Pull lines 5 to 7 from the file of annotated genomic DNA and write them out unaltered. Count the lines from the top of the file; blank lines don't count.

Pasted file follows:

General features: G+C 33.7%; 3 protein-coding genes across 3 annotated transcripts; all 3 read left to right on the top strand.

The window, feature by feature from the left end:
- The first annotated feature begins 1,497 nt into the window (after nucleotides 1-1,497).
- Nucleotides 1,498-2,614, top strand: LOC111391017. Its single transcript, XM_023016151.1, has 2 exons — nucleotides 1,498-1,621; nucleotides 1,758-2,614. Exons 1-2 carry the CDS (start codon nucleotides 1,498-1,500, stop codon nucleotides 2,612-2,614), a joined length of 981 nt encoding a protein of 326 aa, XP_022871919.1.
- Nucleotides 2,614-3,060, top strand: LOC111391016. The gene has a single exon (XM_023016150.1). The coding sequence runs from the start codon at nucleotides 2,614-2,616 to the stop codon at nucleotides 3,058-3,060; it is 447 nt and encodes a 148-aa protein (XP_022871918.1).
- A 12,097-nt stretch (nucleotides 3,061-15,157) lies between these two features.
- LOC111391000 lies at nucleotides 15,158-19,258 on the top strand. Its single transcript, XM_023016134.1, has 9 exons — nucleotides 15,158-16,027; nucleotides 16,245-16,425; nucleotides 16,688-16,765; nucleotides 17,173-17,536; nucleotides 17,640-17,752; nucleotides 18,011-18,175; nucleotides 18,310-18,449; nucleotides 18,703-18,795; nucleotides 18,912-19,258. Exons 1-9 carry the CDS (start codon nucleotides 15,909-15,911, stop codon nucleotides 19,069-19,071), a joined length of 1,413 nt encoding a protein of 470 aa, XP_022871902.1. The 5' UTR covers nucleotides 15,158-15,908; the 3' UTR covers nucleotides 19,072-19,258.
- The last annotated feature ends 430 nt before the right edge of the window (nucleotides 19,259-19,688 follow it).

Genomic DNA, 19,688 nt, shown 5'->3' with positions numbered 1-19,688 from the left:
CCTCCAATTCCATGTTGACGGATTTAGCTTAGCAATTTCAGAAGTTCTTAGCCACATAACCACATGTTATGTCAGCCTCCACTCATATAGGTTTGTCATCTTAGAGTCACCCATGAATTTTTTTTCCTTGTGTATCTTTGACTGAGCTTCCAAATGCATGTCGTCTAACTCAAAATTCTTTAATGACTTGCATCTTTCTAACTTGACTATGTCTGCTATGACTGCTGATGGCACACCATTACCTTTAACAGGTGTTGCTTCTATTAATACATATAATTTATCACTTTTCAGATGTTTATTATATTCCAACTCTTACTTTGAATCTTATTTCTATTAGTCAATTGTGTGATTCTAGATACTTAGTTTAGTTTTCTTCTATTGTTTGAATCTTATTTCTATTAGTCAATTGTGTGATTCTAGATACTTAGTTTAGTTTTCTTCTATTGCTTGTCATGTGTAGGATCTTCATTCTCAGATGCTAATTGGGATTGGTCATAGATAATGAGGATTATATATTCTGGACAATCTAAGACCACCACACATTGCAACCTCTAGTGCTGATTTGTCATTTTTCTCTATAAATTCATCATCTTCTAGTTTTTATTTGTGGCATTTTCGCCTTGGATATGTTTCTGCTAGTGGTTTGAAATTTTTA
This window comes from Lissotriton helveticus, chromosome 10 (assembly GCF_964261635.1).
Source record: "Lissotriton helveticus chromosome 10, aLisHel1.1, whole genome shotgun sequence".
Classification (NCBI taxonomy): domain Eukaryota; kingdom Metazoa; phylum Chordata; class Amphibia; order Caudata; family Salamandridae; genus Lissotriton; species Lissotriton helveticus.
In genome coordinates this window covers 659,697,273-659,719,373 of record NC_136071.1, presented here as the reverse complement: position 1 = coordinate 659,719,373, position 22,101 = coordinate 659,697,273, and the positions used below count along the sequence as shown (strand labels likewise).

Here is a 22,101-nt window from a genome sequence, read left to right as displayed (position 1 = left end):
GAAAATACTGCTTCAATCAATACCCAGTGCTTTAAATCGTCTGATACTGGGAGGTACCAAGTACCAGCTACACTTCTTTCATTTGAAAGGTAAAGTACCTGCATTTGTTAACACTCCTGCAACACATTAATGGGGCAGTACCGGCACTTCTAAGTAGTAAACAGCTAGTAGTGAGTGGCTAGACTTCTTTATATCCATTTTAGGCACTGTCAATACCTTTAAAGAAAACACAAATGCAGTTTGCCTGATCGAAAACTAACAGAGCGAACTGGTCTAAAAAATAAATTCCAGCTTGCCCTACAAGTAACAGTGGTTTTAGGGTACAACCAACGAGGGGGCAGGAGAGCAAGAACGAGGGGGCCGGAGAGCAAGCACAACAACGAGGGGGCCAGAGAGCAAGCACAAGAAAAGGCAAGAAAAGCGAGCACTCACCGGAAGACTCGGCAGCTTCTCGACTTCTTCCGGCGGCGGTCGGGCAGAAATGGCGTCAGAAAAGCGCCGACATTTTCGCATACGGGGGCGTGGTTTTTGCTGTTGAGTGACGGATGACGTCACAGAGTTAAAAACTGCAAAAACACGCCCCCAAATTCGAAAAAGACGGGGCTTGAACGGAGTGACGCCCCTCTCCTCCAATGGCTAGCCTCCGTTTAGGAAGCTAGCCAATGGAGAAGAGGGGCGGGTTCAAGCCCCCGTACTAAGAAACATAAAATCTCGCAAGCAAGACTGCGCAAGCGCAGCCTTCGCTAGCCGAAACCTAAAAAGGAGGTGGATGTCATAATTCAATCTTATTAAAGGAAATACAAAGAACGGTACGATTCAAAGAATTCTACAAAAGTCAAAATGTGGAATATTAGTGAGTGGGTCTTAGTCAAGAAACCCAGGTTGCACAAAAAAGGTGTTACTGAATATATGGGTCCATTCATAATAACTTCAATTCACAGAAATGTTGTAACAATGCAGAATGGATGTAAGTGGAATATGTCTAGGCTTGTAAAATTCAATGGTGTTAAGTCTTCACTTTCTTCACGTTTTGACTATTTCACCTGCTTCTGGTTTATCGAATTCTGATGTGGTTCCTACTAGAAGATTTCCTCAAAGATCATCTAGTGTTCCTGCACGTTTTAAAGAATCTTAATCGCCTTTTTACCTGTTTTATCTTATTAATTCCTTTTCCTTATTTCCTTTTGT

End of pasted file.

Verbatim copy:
- Nucleotides 2,614-3,060, top strand: LOC111391016. The gene has a single exon (XM_023016150.1). The coding sequence runs from the start codon at nucleotides 2,614-2,616 to the stop codon at nucleotides 3,058-3,060; it is 447 nt and encodes a 148-aa protein (XP_022871918.1).
- A 12,097-nt stretch (nucleotides 3,061-15,157) lies between these two features.
- LOC111391000 lies at nucleotides 15,158-19,258 on the top strand. Its single transcript, XM_023016134.1, has 9 exons — nucleotides 15,158-16,027; nucleotides 16,245-16,425; nucleotides 16,688-16,765; nucleotides 17,173-17,536; nucleotides 17,640-17,752; nucleotides 18,011-18,175; nucleotides 18,310-18,449; nucleotides 18,703-18,795; nucleotides 18,912-19,258. Exons 1-9 carry the CDS (start codon nucleotides 15,909-15,911, stop codon nucleotides 19,069-19,071), a joined length of 1,413 nt encoding a protein of 470 aa, XP_022871902.1. The 5' UTR covers nucleotides 15,158-15,908; the 3' UTR covers nucleotides 19,072-19,258.